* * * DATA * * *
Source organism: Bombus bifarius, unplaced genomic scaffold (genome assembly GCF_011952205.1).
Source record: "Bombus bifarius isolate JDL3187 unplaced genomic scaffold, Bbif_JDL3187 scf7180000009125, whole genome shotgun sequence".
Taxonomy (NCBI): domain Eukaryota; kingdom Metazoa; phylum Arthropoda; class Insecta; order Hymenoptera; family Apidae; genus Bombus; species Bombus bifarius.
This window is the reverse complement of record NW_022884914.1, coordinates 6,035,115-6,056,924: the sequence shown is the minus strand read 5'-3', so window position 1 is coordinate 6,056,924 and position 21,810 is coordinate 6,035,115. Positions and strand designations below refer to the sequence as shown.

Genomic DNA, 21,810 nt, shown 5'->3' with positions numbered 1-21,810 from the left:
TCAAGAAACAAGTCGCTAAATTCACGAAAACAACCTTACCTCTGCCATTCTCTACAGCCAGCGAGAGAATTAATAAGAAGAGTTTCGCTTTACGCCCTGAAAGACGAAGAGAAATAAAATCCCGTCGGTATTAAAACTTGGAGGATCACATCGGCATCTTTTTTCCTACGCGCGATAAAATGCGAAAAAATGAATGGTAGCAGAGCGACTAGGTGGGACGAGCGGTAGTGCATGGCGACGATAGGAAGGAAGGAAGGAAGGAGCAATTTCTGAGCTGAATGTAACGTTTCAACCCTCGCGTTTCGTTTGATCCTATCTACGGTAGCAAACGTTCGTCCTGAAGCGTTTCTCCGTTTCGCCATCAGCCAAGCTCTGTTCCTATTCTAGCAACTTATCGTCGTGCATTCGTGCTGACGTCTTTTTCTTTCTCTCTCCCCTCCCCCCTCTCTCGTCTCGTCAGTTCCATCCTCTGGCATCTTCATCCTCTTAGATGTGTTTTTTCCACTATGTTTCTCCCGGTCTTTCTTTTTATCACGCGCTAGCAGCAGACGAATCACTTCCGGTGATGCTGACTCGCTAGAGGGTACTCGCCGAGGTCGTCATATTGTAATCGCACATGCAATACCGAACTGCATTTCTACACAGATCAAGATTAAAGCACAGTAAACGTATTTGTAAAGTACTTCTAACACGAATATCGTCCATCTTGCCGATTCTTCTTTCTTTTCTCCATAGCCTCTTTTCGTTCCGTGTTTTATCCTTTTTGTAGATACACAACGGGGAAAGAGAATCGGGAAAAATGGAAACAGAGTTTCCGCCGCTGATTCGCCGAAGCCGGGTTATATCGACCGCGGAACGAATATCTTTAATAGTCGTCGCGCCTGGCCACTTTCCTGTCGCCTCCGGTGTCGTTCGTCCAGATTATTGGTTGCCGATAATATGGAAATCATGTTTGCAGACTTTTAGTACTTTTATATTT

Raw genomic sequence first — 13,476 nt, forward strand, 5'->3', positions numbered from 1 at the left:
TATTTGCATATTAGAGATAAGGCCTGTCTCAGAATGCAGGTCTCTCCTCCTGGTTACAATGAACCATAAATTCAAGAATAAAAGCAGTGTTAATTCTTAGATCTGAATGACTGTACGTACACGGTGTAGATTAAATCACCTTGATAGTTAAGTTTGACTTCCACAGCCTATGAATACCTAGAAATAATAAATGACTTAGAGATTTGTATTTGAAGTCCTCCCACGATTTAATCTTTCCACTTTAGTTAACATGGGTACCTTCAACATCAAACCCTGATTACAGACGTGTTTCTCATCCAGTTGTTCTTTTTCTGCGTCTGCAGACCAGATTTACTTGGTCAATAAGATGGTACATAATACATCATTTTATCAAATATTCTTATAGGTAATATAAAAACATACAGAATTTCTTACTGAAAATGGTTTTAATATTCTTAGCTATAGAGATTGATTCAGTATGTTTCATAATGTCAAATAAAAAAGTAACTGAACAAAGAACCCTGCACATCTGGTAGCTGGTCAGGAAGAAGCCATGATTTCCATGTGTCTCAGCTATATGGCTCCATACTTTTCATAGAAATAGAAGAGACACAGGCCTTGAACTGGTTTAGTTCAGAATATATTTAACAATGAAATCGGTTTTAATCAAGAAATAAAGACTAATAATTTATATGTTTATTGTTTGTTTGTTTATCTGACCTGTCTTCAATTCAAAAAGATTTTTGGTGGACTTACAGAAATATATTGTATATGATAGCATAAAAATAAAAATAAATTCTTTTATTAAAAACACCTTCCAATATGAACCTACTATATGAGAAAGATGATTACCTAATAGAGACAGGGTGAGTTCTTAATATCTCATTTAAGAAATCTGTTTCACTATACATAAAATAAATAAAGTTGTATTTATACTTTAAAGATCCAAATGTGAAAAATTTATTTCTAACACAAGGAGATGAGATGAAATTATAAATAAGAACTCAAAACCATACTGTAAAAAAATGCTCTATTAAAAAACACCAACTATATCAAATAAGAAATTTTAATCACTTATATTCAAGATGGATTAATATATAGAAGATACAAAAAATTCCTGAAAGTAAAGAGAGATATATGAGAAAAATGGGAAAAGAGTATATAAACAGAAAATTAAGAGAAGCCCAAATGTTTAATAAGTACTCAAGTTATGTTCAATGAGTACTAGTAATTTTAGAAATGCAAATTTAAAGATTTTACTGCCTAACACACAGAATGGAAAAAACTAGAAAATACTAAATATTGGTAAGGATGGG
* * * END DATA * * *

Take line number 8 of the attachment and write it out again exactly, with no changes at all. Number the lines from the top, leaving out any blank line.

TATTTGCATATTAGAGATAAGGCCTGTCTCAGAATGCAGGTCTCTCCTCCTGGTTACAATGAACCATAAATTCAAGAATAAAAGCAGTGTTAATTCTTAGATCTGAATGACTGTACGTACACGGTGTAGATTAAATCACCTTGATAGTTAAGTTTGACTTCCACAGCCTATGAATACCTAGAAATAATAAATGACTTAGAGATTTGTATTTGAAGTCCTCCCACGATTTAATCTTTCCACTTTAGTTAACATGGGTACCTTCAACATCAAACCCTGATTACAGACGTGTTTCTCATCCAGTTGTTCTTTTTCTGCGTCTGCAGACCAGATTTACTTGGTCAATAAGATGGTACATAATACATCATTTTATCAAATATTCTTATAGGTAATATAAAAACATACAGAATTTCTTACTGAAAATGGTTTTAATATTCTTAGCTATAGAGATTGATTCAGTATGTTTCATAATGTCAAATAAAAAAGTAACTGAACAAAGAACCCTGCACATCTGGTAGCTGGTCAGGAAGAAGCCATGATTTCCATGTGTCTCAGCTATATGGCTCCATACTTTTCATAGAAATAGAAGAGACACAGGCCTTGAACTGGTTTAGTTCAGAATATATTTAACAATGAAATCGGTTTTAATCAAGAAATAAAGACTAATAATTTATATGTTTATTGTTTGTTTGTTTATCTGACCTGTCTTCAATTCAAAAAGATTTTTGGTGGACTTACAGAAATATATTGTATATGATAGCATAAAAATAAAAATAAATTCTTTTATTAAAAACACCTTCCAATATGAACCTACTATATGAGAAAGATGATTACCTAATAGAGACAGGGTGAGTTCTTAATATCTCATTTAAGAAATCTGTTTCACTATACATAAAATAAATAAAGTTGTATTTATACTTTAAAGATCCAAATGTGAAAAATTTATTTCTAACACAAGGAGATGAGATGAAATTATAAATAAGAACTCAAAACCATACTGTAAAAAAATGCTCTATTAAAAAACACCAACTATATCAAATAAGAAATTTTAATCACTTATATTCAAGATGGATTAATATATAGAAGATACAAAAAATTCCTGAAAGTAAAGAGAGATATATGAGAAAAATGGGAAAAGAGTATATAAACAGAAAATTAAGAGAAGCCCAAATGTTTAATAAGTACTCAAGTTATGTTCAATGAGTACTAGTAATTTTAGAAATGCAAATTTAAAGATTTTACTGCCTAACACACAGAATGGAAAAAACTAGAAAATACTAAATATTGGTAAGGATGGG